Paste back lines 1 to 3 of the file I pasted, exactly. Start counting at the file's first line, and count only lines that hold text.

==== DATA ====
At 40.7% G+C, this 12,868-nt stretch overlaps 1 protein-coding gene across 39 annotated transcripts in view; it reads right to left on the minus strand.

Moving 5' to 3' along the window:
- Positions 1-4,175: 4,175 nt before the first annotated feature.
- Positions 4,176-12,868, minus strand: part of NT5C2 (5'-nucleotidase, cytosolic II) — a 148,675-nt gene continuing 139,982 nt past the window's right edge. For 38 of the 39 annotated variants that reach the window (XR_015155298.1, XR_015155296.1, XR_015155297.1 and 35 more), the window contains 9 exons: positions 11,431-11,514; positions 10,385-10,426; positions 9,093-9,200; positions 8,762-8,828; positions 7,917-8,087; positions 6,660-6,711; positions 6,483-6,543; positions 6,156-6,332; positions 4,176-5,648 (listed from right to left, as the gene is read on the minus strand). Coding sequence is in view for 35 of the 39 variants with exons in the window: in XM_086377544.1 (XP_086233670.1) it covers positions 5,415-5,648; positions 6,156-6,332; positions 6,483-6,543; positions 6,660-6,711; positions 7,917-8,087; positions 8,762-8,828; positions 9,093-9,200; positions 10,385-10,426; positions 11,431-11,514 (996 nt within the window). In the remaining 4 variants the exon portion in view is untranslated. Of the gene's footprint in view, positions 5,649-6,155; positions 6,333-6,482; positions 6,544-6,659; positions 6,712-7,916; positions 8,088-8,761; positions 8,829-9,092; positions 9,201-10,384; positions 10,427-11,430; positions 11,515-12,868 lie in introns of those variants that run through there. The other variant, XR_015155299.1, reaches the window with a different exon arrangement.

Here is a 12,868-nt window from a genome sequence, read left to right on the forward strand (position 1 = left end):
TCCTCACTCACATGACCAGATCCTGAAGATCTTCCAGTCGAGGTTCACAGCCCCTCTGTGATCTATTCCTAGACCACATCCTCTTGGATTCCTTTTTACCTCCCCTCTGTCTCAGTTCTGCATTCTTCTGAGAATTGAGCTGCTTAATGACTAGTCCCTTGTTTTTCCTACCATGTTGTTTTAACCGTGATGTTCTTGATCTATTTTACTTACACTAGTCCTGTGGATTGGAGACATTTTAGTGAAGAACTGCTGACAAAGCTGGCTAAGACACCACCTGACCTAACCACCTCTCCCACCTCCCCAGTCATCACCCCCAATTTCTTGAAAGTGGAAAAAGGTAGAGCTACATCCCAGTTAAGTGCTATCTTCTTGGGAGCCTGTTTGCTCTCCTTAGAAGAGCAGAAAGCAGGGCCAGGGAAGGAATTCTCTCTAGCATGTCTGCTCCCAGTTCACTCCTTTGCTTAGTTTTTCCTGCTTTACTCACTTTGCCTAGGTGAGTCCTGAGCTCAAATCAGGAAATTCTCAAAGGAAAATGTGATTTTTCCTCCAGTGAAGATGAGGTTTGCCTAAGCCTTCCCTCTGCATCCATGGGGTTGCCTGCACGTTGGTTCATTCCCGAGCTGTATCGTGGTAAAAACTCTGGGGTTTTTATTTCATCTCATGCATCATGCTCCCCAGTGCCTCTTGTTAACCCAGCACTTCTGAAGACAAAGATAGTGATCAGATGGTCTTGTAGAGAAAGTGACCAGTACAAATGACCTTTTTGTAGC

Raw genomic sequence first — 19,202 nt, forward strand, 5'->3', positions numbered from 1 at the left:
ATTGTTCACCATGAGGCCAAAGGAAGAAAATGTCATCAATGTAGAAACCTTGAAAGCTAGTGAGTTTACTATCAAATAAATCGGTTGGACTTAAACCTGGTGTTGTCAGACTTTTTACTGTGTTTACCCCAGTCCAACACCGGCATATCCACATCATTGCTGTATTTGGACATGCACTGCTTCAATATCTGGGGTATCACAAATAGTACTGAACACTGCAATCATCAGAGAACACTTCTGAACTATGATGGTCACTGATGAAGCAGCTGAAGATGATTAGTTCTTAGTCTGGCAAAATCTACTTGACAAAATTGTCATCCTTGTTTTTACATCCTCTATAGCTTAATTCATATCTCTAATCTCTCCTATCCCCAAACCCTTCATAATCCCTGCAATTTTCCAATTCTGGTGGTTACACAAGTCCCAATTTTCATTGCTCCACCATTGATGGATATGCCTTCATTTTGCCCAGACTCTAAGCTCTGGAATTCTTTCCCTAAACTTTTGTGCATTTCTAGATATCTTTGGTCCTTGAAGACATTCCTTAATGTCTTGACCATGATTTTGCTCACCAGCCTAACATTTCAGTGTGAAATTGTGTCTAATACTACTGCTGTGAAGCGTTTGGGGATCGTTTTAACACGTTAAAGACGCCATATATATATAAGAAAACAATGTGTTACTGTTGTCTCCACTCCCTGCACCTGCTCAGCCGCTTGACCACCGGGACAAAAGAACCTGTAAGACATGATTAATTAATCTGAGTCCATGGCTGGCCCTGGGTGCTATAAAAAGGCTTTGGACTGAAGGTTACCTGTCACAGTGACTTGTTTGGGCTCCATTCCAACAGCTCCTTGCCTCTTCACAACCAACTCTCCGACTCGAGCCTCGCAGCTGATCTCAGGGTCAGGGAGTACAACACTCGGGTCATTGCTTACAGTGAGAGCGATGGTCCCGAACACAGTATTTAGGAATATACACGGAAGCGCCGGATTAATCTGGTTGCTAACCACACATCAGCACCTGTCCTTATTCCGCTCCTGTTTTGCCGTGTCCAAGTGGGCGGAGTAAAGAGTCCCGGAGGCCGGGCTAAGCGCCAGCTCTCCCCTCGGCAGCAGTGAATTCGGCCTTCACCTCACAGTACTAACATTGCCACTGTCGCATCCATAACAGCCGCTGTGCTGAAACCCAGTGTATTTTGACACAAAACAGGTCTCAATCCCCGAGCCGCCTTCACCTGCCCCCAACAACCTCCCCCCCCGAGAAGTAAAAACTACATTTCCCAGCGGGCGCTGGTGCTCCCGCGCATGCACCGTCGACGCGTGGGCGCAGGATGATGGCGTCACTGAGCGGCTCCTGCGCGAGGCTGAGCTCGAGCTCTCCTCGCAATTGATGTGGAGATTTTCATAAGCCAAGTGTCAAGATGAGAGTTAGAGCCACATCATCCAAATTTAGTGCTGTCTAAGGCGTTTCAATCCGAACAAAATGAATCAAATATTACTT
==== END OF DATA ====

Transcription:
At 40.7% G+C, this 12,868-nt stretch overlaps 1 protein-coding gene across 39 annotated transcripts in view; it reads right to left on the minus strand.

Moving 5' to 3' along the window:
- Positions 1-4,175: 4,175 nt before the first annotated feature.